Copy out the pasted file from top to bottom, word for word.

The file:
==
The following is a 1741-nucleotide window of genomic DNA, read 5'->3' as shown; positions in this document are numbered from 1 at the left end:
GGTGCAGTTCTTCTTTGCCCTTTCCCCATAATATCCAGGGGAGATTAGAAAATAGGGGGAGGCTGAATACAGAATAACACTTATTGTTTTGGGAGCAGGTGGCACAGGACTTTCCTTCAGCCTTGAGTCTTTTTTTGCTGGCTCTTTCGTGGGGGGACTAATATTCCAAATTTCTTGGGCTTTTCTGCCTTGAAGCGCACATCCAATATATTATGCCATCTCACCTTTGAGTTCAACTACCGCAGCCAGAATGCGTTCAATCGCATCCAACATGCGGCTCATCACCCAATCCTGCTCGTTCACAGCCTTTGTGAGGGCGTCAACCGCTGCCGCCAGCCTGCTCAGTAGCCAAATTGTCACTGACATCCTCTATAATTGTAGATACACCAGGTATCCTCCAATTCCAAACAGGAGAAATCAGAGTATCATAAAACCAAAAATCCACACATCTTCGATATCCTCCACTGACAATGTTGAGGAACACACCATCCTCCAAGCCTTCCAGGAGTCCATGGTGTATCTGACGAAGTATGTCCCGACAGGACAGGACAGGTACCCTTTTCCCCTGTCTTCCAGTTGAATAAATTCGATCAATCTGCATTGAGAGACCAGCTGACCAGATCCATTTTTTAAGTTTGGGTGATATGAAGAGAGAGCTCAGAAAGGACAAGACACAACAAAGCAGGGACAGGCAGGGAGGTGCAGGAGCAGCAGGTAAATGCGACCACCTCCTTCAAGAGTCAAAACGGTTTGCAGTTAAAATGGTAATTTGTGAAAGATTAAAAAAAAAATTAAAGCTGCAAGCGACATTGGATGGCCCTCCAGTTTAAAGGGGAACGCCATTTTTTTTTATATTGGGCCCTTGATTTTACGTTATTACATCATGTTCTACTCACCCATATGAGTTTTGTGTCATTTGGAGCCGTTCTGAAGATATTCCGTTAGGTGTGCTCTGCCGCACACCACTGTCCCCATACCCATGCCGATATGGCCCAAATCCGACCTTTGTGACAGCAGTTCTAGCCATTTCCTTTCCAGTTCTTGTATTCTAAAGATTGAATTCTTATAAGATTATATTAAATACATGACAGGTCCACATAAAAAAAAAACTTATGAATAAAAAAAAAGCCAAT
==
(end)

The following is a 1741-nucleotide window of genomic DNA, read 5'->3' as shown; positions in this document are numbered from 1 at the left end:
GGTGCAGTTCTTCTTTGCCCTTTCCCCATAATATCCAGGGGAGATTAGAAAATAGGGGGAGGCTGAATACAGAATAACACTTATTGTTTTGGGAGCAGGTGGCACAGGACTTTCCTTCAGCCTTGAGTCTTTTTTTGCTGGCTCTTTCGTGGGGGGACTAATATTCCAAATTTCTTGGGCTTTTCTGCCTTGAAGCGCACATCCAATATATTATGCCATCTCACCTTTGAGTTCAACTACCGCAGCCAGAATGCGTTCAATCGCATCCAACATGCGGCTCATCACCCAATCCTGCTCGTTCACAGCCTTTGTGAGGGCGTCAACCGCTGCCGCCAGCCTGCTCAGTAGCCAAATTGTCACTGACATCCTCTATAATTGTAGATACACCAGGTATCCTCCAATTCCAAACAGGAGAAATCAGAGTATCATAAAACCAAAAATCCACACATCTTCGATATCCTCCACTGACAATGTTGAGGAACACACCATCCTCCAAGCCTTCCAGGAGTCCATGGTGTATCTGACGAAGTATGTCCCGACAGGACAGGACAGGTACCCTTTTCCCCTGTCTTCCAGTTGAATAAATTCGATCAATCTGCATTGAGAGACCAGCTGACCAGATCCATTTTTTAAGTTTGGGTGATATGAAGAGAGAGCTCAGAAAGGACAAGACACAACAAAGCAGGGACAGGCAGGGAGGTGCAGGAGCAGCAGGTAAATGCGACCACCTCCTTCAAGAGTCAAAACGGTTTGCAGTTAAAATGGTAATTTGTGAAAGATTAAAAAAAAAATTAAAGCTGCAAGCGACATTGGATGGCCCTCCAGTTTAAAGGGGAACGCCATTTTTTTTTATATTGGGCCCTTGATTTTACGTTATTACATCATGTTCTACTCACCCATATGAGTTTTGTGTCATTTGGAGCCGTTCTGAAGATATTCCGTTAGGTGTGCTCTGCCGCACACCACTGTCCCCATACCCATGCCGATATGGCCCAAATCCGACCTTTGTGACAGCAGTTCTAGCCATTTCCTTTCCAGTTCTTGTATTCTAAAGATTGAATTCTTATAAGATTATATTAAATACATGACAGGTCCACATAAAAAAAAAACTTATGAATAAAAAAAAAGCCAAT